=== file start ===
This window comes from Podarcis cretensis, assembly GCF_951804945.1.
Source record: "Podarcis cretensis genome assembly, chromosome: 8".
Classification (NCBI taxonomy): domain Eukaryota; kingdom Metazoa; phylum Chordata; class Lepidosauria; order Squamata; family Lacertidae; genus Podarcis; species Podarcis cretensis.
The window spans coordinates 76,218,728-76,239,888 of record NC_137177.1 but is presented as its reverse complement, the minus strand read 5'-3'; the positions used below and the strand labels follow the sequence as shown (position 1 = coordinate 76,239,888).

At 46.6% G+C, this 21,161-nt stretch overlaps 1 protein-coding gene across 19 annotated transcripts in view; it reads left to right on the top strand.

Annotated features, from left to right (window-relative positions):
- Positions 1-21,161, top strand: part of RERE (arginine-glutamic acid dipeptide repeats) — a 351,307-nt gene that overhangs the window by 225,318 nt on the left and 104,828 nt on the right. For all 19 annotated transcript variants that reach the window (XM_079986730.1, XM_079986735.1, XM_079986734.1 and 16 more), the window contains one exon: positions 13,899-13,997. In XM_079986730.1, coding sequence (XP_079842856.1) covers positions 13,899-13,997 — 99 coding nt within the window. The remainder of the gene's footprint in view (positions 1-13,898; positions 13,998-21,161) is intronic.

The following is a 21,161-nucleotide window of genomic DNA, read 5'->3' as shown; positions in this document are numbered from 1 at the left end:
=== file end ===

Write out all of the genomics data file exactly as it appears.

This window comes from Podarcis cretensis, assembly GCF_951804945.1.
Source record: "Podarcis cretensis genome assembly, chromosome: 8".
Classification (NCBI taxonomy): domain Eukaryota; kingdom Metazoa; phylum Chordata; class Lepidosauria; order Squamata; family Lacertidae; genus Podarcis; species Podarcis cretensis.
The window spans coordinates 76,218,728-76,239,888 of record NC_137177.1 but is presented as its reverse complement, the minus strand read 5'-3'; the positions used below and the strand labels follow the sequence as shown (position 1 = coordinate 76,239,888).

At 46.6% G+C, this 21,161-nt stretch overlaps 1 protein-coding gene across 19 annotated transcripts in view; it reads left to right on the top strand.

Annotated features, from left to right (window-relative positions):
- Positions 1-21,161, top strand: part of RERE (arginine-glutamic acid dipeptide repeats) — a 351,307-nt gene that overhangs the window by 225,318 nt on the left and 104,828 nt on the right. For all 19 annotated transcript variants that reach the window (XM_079986730.1, XM_079986735.1, XM_079986734.1 and 16 more), the window contains one exon: positions 13,899-13,997. In XM_079986730.1, coding sequence (XP_079842856.1) covers positions 13,899-13,997 — 99 coding nt within the window. The remainder of the gene's footprint in view (positions 1-13,898; positions 13,998-21,161) is intronic.

The following is a 21,161-nucleotide window of genomic DNA, read 5'->3' as shown; positions in this document are numbered from 1 at the left end: